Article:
Out-Law News | 01 Mar 2019 | 11:22 am | 1 min. read
Advocate general Giovanni Pitruzzella said EU law precludes EU member states from requiring businesses entering into distance contracts to give consumers their telephone number prior to acceptance of the contract.
The Court of Justice of the EU (CJEU) has been asked by a court in Germany to clarify how provisions contained in a 2011 EU directive on consumer rights should be interpreted.
The directive, among other things, sets out information requirements that businesses must meet before concluding contracts with consumers. The information requirements are different for distance or off-premises contracts than those that apply to other business-to-consumer contracts.
According to the EU rules, for contracts other than distance or off-premises contracts, businesses must provide consumers with their telephone number.
In the case of distance or off-premises contracts, though, businesses must provide the consumer with a range of information including "the geographical address at which the trader is established and the trader’s telephone number, fax number and email address, where available, to enable the consumer to contact the trader quickly and communicate with him efficiently".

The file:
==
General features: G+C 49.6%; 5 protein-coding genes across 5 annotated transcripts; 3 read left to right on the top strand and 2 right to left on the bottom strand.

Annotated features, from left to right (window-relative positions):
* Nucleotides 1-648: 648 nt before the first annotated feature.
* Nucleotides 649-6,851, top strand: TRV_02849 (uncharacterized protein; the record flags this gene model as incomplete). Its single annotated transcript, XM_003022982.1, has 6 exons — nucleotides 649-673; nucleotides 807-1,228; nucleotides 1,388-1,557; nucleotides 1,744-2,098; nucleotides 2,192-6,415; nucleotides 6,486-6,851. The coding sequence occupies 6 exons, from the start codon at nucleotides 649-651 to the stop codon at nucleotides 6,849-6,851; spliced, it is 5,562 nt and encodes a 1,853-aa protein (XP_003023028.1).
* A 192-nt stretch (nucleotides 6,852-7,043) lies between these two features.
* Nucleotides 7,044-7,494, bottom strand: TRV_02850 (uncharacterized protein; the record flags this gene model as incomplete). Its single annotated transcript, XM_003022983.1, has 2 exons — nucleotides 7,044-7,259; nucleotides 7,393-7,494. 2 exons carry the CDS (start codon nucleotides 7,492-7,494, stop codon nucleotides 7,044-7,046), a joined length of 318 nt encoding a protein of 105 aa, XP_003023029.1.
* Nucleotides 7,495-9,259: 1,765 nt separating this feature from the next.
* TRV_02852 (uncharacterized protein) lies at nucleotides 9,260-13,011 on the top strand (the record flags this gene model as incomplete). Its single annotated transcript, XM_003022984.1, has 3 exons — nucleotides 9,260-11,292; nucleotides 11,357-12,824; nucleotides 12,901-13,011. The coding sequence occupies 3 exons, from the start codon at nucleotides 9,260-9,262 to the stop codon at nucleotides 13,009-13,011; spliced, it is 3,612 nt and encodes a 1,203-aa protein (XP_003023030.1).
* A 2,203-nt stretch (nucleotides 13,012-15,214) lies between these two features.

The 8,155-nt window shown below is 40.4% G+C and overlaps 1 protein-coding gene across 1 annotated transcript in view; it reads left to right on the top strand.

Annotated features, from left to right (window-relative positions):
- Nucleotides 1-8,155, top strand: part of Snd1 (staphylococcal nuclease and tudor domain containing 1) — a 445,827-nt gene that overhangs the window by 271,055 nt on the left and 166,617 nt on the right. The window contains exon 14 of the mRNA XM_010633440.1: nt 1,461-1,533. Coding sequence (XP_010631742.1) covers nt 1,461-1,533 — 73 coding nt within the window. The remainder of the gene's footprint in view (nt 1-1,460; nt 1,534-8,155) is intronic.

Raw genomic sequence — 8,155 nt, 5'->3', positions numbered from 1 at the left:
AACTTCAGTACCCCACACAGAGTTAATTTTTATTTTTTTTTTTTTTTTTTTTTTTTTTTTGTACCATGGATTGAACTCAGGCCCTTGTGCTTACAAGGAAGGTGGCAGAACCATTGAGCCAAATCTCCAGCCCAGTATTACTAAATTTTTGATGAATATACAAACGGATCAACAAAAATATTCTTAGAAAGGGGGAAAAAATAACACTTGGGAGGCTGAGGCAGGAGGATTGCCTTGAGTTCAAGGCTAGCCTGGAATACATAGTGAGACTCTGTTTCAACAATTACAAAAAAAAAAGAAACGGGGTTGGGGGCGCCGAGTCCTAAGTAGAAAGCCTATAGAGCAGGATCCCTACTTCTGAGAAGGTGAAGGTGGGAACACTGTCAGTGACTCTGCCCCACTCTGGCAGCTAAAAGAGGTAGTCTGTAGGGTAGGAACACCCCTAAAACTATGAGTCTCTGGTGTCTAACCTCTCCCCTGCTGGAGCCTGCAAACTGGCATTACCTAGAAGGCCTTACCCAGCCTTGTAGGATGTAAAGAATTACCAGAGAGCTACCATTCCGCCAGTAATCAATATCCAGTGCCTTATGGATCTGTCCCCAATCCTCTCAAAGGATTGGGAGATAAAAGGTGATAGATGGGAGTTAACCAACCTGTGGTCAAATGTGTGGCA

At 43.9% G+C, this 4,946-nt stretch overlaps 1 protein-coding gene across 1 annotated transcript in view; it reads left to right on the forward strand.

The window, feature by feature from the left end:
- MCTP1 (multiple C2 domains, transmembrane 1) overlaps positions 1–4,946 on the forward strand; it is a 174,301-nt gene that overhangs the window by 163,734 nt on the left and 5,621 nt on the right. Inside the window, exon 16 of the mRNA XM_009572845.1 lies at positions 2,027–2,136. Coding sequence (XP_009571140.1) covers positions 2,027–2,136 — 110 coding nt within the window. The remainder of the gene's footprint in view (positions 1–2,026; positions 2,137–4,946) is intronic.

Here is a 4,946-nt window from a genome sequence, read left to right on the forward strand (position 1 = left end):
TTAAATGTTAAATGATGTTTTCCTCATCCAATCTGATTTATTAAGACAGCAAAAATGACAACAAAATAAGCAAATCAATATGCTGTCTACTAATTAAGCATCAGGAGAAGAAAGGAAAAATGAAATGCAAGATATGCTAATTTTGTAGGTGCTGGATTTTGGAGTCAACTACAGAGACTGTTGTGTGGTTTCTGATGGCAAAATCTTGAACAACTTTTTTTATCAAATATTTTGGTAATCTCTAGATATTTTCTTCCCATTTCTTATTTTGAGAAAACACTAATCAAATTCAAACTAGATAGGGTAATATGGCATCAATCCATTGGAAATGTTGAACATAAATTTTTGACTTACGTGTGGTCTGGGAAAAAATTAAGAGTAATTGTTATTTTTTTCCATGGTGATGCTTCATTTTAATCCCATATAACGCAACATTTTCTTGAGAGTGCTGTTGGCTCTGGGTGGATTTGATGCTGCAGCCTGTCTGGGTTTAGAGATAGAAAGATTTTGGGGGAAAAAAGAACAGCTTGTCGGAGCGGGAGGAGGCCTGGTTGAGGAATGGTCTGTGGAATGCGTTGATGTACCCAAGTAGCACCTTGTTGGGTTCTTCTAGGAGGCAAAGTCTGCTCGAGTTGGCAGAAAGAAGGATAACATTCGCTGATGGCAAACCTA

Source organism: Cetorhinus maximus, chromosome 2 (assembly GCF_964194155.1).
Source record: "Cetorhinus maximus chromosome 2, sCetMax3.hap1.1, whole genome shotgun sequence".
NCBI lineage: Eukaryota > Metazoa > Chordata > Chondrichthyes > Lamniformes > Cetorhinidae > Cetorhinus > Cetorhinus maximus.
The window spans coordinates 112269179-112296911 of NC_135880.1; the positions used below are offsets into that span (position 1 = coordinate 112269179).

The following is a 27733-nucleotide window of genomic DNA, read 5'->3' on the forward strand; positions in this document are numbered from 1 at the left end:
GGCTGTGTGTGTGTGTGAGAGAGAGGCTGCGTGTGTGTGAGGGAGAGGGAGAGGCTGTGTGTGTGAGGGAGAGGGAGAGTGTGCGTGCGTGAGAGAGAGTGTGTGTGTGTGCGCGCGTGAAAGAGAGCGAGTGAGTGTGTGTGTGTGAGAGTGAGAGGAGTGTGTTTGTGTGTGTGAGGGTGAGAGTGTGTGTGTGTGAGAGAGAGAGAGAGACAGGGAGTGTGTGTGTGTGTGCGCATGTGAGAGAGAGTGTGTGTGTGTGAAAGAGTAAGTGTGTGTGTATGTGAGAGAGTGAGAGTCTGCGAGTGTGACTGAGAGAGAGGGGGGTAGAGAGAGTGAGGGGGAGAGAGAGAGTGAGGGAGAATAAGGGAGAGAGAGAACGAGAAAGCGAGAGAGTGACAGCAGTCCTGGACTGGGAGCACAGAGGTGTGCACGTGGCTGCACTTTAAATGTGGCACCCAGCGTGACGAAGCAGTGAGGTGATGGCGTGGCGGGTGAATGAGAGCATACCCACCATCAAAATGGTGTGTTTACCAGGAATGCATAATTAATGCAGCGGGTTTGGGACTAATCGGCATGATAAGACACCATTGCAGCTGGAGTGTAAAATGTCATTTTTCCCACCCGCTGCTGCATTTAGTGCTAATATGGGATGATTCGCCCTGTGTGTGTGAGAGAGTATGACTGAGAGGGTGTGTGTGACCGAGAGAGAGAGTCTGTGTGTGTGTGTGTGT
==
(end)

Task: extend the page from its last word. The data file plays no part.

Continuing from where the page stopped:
In all circumstances the information must be provided "in a clear and comprehensible manner".
The Federal Court of Justice in Germany is considering a legal challenge brought by the German federation of consumer associations, the Bundesverband, against Amazon over the communication channels it provides to consumers, and asked the CJEU to clarify those requirements.
Pitruzzella set out his non-binding opinion in the case on Thursday.
Pitruzzella said: "The list of means of communication set out in [the EU consumer rights directive in relation to distance selling] is not exhaustive and traders may also use other means of communication not mentioned in that list, such as online chat services or call-back facilities, provided that, whatever means of communication are employed, they actually offer consumers a choice of what means to use and ensure rapid contact and efficient communication, and provided that the information regarding those means of communication is provided in a clear and comprehensible manner."
"Fulfilment of the obligation of transparency under [the directive] requires that consumers should be able to access the information regarding the means of communication which traders make available to them in a simple, efficient and relatively rapid manner," he said.
The CJEU often follows the opinions developed by advocate generals to the court, but not always. A ruling by the CJEU is not likely until later this year.